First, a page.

The Bitter Test

Bitter or Burton?

Off and on almost since beginning my writing I’ve described brewers’ events where beers are exhibited and sometimes judged. The last post discussed an 1877 exhibition of lager and competition in New York.

On my recent London trip I learned that award-winning British beer writer Adrian Tierney-Jones wrote a book on the history of what is called today the International Brewing Awards. ATJ, as he is known, appeared at the Great British Beer Festival and I took the opportunity to obtain a signed copy of his The Seven Moods of Craft Beer: 350 Great Craft Beers From Around the World.

I also came home with another of his volumes, the (2015) Brewing Champions: a History of The International Brewing Awards.

 

 

The book is a lively and complete account of the history of this important industry event. He explains that with rare exceptions, only professional brewers are called on to appraise their colleagues’ work, through blind judging. It is a process that by its nature encourages excellence.

Many beers advertise having won an International Brewing Award, in Canada, the late, lamented Labatt India Pale Ale regularly touted this in the 1950s.

As in any industry, award systems vary in their organization, composition of judging panels, and terms of entry.

They provide a vital role in the brewing business and the beer market at large. Awards create a certain amount of excitement for an industry, a buzz.  It helps maintain consumer interest and raises morale of industry members, both staff and owners.

 

 

 

The International Brewing Awards has proved its worth by its longevity, as it began in 1888, a decade after the Brewers’ Exhibition started. A happily-named brewing supplies firm, Gillman & Spencer, sponsored the first competition in 1888. The awards continued to grow, and were suspended only during wartime or for another unusual circumstance.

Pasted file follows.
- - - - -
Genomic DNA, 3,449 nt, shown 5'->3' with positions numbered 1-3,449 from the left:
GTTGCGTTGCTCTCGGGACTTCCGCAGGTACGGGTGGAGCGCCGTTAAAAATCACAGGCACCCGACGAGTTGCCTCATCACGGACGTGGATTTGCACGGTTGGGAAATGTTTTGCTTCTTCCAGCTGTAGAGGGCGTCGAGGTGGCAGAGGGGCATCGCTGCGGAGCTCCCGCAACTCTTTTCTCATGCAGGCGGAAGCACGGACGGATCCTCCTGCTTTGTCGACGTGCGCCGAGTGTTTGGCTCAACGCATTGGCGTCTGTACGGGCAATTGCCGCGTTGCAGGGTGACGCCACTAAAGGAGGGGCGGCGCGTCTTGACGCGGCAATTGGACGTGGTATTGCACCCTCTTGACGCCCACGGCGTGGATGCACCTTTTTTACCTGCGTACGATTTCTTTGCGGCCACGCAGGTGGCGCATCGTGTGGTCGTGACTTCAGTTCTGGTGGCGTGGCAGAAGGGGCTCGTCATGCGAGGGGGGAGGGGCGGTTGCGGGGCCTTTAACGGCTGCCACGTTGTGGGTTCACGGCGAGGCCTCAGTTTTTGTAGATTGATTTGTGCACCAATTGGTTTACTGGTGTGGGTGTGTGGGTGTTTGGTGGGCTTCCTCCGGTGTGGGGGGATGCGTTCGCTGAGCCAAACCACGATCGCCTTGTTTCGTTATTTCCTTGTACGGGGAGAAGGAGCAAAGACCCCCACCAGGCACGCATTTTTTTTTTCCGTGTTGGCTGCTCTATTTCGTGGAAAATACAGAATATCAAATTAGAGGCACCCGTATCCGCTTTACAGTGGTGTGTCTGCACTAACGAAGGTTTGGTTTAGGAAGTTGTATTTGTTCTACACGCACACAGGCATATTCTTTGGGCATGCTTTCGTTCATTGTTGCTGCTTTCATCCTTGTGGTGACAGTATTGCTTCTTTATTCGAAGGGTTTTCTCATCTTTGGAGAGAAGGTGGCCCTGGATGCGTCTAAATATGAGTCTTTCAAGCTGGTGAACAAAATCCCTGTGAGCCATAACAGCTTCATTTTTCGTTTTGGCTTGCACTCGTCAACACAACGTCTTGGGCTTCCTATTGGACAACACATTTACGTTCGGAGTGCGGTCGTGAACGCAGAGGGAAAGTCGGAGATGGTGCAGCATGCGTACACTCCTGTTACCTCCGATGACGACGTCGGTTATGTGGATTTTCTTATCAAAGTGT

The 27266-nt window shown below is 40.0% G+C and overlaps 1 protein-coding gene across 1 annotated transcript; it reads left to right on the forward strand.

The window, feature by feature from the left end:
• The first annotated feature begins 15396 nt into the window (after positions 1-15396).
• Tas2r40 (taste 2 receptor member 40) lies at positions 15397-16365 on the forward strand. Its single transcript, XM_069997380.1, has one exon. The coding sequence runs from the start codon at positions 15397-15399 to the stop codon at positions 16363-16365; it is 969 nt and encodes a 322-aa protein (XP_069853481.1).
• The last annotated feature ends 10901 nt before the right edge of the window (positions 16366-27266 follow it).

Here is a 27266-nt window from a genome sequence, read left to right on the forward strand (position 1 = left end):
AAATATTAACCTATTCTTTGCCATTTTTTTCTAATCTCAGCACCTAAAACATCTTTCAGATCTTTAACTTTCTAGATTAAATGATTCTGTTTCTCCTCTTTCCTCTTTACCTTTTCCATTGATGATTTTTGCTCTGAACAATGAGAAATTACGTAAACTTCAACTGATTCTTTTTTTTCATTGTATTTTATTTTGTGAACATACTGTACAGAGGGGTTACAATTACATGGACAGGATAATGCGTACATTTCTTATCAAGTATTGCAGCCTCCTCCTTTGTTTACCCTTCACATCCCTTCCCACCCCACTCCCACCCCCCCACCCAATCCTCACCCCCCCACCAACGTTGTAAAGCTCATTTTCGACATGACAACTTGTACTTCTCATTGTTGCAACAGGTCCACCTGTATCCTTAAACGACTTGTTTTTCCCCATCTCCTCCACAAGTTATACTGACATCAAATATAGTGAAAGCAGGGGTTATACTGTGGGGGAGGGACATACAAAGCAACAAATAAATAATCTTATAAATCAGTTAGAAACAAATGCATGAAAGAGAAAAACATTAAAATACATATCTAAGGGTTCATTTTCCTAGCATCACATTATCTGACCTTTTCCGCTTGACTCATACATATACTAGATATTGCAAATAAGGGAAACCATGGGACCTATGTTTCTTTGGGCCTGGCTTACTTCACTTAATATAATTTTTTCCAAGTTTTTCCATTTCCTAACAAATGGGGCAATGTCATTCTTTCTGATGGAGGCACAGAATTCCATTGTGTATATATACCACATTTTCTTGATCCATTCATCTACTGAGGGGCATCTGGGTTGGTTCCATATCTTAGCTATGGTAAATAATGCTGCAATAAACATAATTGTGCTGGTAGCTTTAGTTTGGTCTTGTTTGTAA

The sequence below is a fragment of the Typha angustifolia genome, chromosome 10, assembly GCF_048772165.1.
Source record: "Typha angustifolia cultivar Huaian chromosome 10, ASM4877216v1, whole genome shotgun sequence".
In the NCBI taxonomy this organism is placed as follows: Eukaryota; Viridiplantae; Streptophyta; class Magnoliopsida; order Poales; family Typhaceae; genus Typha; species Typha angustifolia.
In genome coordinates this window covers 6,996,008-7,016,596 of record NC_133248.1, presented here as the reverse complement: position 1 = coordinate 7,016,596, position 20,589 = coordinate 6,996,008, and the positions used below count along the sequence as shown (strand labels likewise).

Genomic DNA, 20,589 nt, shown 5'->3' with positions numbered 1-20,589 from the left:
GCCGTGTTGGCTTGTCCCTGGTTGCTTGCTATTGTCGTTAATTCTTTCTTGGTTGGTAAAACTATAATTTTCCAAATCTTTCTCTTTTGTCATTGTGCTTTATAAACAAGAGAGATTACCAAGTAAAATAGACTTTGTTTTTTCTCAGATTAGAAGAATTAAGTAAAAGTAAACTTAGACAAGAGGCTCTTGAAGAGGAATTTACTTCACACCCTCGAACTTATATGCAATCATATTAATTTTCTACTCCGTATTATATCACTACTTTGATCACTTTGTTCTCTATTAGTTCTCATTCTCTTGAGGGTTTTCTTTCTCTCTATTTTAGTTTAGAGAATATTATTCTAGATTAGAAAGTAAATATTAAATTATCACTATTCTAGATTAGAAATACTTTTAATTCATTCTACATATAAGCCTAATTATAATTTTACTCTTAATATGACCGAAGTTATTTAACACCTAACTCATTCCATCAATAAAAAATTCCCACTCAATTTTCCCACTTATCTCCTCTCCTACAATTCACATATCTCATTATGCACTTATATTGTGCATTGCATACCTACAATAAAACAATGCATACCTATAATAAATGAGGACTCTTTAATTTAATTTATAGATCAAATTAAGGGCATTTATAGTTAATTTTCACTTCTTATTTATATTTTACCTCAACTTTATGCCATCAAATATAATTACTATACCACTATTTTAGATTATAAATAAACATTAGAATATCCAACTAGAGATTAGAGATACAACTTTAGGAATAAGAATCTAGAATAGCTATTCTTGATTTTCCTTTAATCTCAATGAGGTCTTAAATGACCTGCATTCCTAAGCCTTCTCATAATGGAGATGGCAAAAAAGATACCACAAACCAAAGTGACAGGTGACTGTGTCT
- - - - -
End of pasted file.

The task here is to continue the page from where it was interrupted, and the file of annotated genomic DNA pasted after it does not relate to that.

I’ll leave you with an item from the interwar press with the provocative title “These Brewers Don’t Enjoy Work”. The story was published in a Schenectady, New York paper in 1922, and covered a Brewers’ Exhibition.

It gave a tantalizing look at a normal beer environment to newly-parched Americans – Prohibition started in 1920 – with a twist: despite a wealth of beer around them the judges didn’t drink a drop!

Most American coverage of Brewers’ Exhibitions in this period stressed the point: we can’t find beer for love or money yet these experts who are surrounded by fine beer recoil from a single swallow.

A perfect story for Prohibition America as it proved for the Depression years as well.

Not all beer-judging operates this way, as I know from my involvement in another awards system, the U.K.-based World Beer Awards. But that was how the Brewers Exhibition did it, then.

The detached, professional approach was enhanced by judges togged in black coat and tie, as photos, and a 1938 Pathe newsreel make evident. Yet, a popular dimension was not lacking. The Schenectady story noted that the judges sipped from a single glass beaker since it was “matey”. Men resembling Fleet Street bankers were still matey, you see,

High-flavoured food such as blue cheese was served to keep the palate fresh. This seems a little odd as strong eatables can put off the palate, especially when combined with certain beers. In the wine world they serve plain bread or crackers, and it is similar for beer judging today.

Still, tasting alcohol, even if you don’t swallow, can have its wayword moments. The story added sometimes the judges don’t know if they’re tasting “bitter or Burton”.

But in sum, we can take it the beers were judged with evident purpose. (No doubt the full glasses were consumed after the event).

Note re image: The image above is from a 1922 Buffalo newspaper, the Courier, archived at Fulton Historical historical newspapers. All intellectual property therein belongs solely to the lawful owner, as applicable. Image used for educational and historical purposes. All feedback welcomed.